Key technologies for advanced cellular base station antennas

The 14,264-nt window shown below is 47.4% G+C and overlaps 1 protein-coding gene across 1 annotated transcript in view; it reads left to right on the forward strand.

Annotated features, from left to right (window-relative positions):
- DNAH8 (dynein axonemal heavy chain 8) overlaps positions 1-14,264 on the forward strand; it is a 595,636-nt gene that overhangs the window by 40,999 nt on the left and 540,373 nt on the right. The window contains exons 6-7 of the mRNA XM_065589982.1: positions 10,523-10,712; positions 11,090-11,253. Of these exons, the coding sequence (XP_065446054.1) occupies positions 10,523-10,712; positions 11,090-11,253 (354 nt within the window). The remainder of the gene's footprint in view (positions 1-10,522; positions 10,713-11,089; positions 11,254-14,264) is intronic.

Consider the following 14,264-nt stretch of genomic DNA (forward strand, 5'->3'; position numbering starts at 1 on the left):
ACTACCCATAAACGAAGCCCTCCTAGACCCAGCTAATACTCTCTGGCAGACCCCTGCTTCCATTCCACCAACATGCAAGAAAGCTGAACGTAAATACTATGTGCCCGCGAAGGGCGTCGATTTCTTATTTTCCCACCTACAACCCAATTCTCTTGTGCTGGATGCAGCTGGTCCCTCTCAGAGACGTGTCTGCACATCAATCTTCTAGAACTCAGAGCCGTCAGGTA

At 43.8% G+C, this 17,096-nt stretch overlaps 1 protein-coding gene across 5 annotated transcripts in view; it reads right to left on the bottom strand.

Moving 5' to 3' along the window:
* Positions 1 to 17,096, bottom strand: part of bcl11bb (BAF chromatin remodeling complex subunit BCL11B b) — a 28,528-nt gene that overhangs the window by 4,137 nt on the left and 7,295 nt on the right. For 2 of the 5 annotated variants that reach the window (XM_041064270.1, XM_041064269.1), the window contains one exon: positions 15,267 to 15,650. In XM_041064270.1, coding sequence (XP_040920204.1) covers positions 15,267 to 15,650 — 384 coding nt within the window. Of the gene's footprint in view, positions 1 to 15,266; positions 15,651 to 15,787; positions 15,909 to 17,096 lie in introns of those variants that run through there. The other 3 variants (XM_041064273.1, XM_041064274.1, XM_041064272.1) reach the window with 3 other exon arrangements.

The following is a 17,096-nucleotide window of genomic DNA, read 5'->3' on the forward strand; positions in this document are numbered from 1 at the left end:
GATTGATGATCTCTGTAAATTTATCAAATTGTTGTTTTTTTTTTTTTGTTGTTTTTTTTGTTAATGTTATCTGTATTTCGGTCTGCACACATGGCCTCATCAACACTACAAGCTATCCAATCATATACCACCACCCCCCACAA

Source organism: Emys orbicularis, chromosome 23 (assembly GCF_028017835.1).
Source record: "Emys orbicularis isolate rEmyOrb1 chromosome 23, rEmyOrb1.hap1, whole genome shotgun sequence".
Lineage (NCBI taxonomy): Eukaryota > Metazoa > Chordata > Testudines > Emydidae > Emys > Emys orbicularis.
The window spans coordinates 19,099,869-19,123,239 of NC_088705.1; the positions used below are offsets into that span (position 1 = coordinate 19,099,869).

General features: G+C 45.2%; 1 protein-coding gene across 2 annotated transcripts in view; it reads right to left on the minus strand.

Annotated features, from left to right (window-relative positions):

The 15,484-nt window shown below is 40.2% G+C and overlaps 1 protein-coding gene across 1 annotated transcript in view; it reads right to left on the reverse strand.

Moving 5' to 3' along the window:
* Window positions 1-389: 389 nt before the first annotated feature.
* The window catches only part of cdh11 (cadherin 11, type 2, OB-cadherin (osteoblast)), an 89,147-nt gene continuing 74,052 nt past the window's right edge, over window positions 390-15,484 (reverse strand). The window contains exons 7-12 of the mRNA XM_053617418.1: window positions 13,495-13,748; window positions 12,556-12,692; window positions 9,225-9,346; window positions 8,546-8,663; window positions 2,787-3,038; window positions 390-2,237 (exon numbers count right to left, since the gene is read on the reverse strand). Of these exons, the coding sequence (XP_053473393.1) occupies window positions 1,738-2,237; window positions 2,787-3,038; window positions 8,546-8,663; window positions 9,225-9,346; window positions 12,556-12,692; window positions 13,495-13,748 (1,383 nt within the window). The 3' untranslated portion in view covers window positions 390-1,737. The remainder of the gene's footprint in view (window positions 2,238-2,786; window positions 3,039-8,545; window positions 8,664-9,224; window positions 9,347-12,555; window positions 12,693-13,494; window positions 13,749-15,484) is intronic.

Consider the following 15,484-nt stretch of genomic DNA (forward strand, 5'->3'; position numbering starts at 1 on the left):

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Cellular base station antennas (BSAs) are critical components in mobile communication systems. As the cellular mobile communication systems evolve rapidly to the fifth generation (5G), BSAs that can simultaneously support different standards and have high data capacity are in high demand. Multi-band arrays and multi-beam arrays are good solutions, but they place additional stringent requirements on the antennas. Firstly, high performance characteristics of antenna elements are required. Secondly, cross-band scattering, which is a long-existing issue in multi-band antenna arrays, needs to be suppressed to maintain the performance and stability of antenna systems. Thirdly, for multi-beam antenna arrays, they are desired to have wide operating bandwidth and consistent patterns with low side-lobe levels. All of these are difficult to achieve. This thesis addresses the challenges mentioned above by making three main contributions. The first contribution is the improvement of the base station antenna elements. Three configurations have been thoroughly studied, including square-dipole-array, cross-dipole and dual-dipole configurations. Different methods are investigated to enhance bandwidth, stabilize radiation patterns, or minimize beam squint, and the outcomes of these are implemented in antenna designs. In addition, circuit models of feed networks are proposed to facilitate wideband impedance matching. Two antennas featuring planarized configurations are designed for the ease of system integration. In total, eight antenna elements have been designed, fabricated and tested to achieve the desired wideband radiation performances. The second contribution is the development of new approaches to minimize cross-band interference in multi-band BSA arrays. Chokes that can minimize scattering currents are implemented in the antenna designs. The working principles and capabilities of suppressing scattering of three different types of chokes are analyzed. Based on these techniques, two dual-band antenna arrays have been designed. Experimental results verify that cross-band scattering is suppressed and both arrays have stable radiation patterns across wide operating bandwidths. The techniques presented for suppressing cross-band scattering guarantee the co-existence of antennas for different services, and facilitate the evolution of communication standards. The third contribution is the development of multi-beam antenna arrays to increase system capacity with a wide coverage area. Cross-dipoles with a compact configuration and stable radiation performances are chosen as array elements. Wideband beam-forming networks formed by Butler matrices and power dividers are used to provide correct phase increments and power levels for elements. Three-beam antenna arrays have been designed with required beamwidth and crossover level. The proposed designs can be used in a wide range of LTE base stations to increase system capacity.
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